Old Codes for Modern Woes: The 2012 Old Farmer’s Almanac

Reviewed in this essay: Robert Thomas, 2012 Old Farmer’s Almanac, Thomas Allen, 2011.
Listen to the author read this piece: [audio: issue3/vanmeermass.mp3]

Every fall in supermarkets across North America The Old Farmer’s Almanac appears at checkout stands, sitting incongruously amid tabloids and recipe magazines. The Almanac’s antiquated woodcut cover is the first indication that this cheaply bound volume is in fact a rich little historical artifact. Its contents can draw us back into what philosopher and environmental historian Carolyn Merchant called the “animate cosmos of the colonial farmer.”

America’s oldest continually published periodical, The Old Farmer’s Almanac’s basic format remains largely the same as when it was first published in Boston in 1783. Its pages are crammed with small-type charts containing weather predictions, liturgical calendars, planting tables, folk remedies and other useful miscellany. For its original rural audience it served at once as an everyday compendium of useful information and a kind of orrery explaining the mysteriously interlaced rhythms and cycles of the natural and spiritual world. American historian Marion Barber Stowell holds that, in colonial New England, an almanac, of which there were dozens, and a Bible were often the only two printed publications in the home.

The 2012 Old Farmer’s Almanac is, of course, much like every other year’s. At its core are twelve two-page spreads, one for every month. The left side contains solar, lunar, tidal and astrological tables and the right side contains the dates of religious feasts and fasts, historical anniversaries, proverbs, and celestial events accompanied by a weather-predicting rhyme and a folksy farmer anecdote.

These are followed by regional weather forecasts that, it is claimed, are calculated using “a secret formula devised by the founder of this Almanac, Robert B. Thomas in 1792.” The Almanac nevertheless employs the help of Berkeley Astronomy professor Bethany E. Cobb in the application of this formula. In its own recap of 2011’s forecasts, the Almanac claims to have been largely correct. The nature of the Almanac’s predictions almost guarantees their accuracy. It is easy enough to predict the weather if you are wagering that sometime between January 20th and 24th there will be a snowstorm somewhere between Thunder Bay and Toronto. But we can’t fault the Almanac entirely for trying to expand its appeal with speculative forecasts about widespread regions. Once a highly localized New England publication, it now reaches as many people internationally as lived in the United States when it began.

Rather, the Almanac’s publishers, who must by now know that their weather forecasts are of little use to any farmer, understand that its continued appeal rests on its age and its association with an idealized pre-Industrial New England. With severely diminished influence over the lives and opinions of its readers, the Almanac survives as a reminder of many North Americans’ nostalgia for an imagined time when tilling the land was a kind of ritual of faith.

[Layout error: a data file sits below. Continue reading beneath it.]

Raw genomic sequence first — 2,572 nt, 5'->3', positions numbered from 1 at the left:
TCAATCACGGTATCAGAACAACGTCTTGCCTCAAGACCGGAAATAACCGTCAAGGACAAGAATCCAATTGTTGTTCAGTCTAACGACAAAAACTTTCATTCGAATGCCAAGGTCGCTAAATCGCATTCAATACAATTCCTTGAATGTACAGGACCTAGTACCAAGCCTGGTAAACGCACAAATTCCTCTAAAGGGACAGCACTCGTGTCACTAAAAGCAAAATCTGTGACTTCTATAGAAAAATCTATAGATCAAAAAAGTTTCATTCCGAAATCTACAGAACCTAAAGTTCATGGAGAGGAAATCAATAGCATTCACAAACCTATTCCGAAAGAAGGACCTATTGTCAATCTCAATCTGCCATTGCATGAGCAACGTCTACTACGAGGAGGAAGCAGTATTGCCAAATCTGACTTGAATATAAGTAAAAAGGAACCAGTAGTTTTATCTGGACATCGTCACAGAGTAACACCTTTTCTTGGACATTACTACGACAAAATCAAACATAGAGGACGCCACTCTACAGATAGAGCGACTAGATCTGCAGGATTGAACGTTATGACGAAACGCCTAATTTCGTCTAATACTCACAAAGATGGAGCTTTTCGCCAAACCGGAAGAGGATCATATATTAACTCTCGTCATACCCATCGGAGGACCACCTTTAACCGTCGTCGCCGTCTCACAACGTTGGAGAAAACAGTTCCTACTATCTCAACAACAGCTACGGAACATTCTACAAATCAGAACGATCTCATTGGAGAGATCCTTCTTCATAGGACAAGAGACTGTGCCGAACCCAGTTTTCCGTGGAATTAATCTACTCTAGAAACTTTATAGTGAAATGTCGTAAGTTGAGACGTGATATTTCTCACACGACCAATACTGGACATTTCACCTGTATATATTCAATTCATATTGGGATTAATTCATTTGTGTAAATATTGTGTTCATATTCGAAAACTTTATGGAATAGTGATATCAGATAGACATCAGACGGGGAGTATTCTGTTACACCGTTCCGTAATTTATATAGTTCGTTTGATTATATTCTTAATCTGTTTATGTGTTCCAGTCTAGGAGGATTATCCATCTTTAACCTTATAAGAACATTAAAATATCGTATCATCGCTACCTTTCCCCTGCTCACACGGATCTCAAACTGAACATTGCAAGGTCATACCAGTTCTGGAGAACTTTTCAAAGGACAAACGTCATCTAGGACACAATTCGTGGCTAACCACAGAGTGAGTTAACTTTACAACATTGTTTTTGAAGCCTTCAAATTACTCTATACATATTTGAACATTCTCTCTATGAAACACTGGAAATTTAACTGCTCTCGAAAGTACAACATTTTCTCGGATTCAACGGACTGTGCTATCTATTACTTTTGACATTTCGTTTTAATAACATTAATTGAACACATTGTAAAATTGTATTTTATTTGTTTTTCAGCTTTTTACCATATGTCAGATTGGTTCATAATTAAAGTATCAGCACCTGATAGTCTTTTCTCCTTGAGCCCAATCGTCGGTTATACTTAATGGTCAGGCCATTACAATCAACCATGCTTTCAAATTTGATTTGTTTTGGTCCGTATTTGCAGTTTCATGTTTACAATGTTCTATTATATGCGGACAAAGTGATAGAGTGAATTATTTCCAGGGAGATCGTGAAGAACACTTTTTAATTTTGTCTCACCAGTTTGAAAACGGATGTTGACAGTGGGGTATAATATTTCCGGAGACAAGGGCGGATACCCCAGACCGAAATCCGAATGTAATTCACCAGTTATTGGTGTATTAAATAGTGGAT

Its appeal is some combination of its hayseed wisdom and its evocation of the corporeal connections to the earth and stars that city folks associate with farm folks; it may serve as a salve to the impersonal indignities of a farm life now largely dominated by federal subsidies, itinerant labour, and market speculation. The Almanac is full of little cipher keys that draw in those keen to establish a stronger connection between the physical and spiritual world: guides to astronomical gardens, and a ‘man of signs’ chart explaining the influence of celestial bodies on our own body parts; contemporary ads for dowsing rods, crystal healers, miracle cures and bible codes. The Almanac offers readmission into a world where life’s abstractions supposedly enriched daily existence, rather than rendering it incomprehensible.

While these additions all may seem like corruptions of agricultural roots and silly attempts to re-obscure what science and progress have made clear, the Almanac’s jumbled contents are in a sense just one refraction of a larger, and sometimes just as confused, cultural process. Urban farming, folk revivalism, heritage work-wear, and a general obsession with the provenance of food are all signs of how the environmental and economic crises of the past decade have reawakened a popular desire for meaning beyond the end-products and spectacles of contemporary consumer culture. These trends reflect a middle-class longing for a more tangible place in the chains of production that sustain daily life, a desire not so different from the nostalgic longing that has kept the Almanac in publication for so many years. Whether this desire, as is often the case, simply manifests itself as the consumption of a new commodity or spurs a more complex understanding of the present economy and environment, it borrows from the past an image of a manageable world. The Old Farmer’s Almanac has always pitched itself to readers who are hungry for an earthbound explanation of our place within a unified natural and symbolic order, a craving familiar to the many for whom a sense of order and agency are lacking in the world today.

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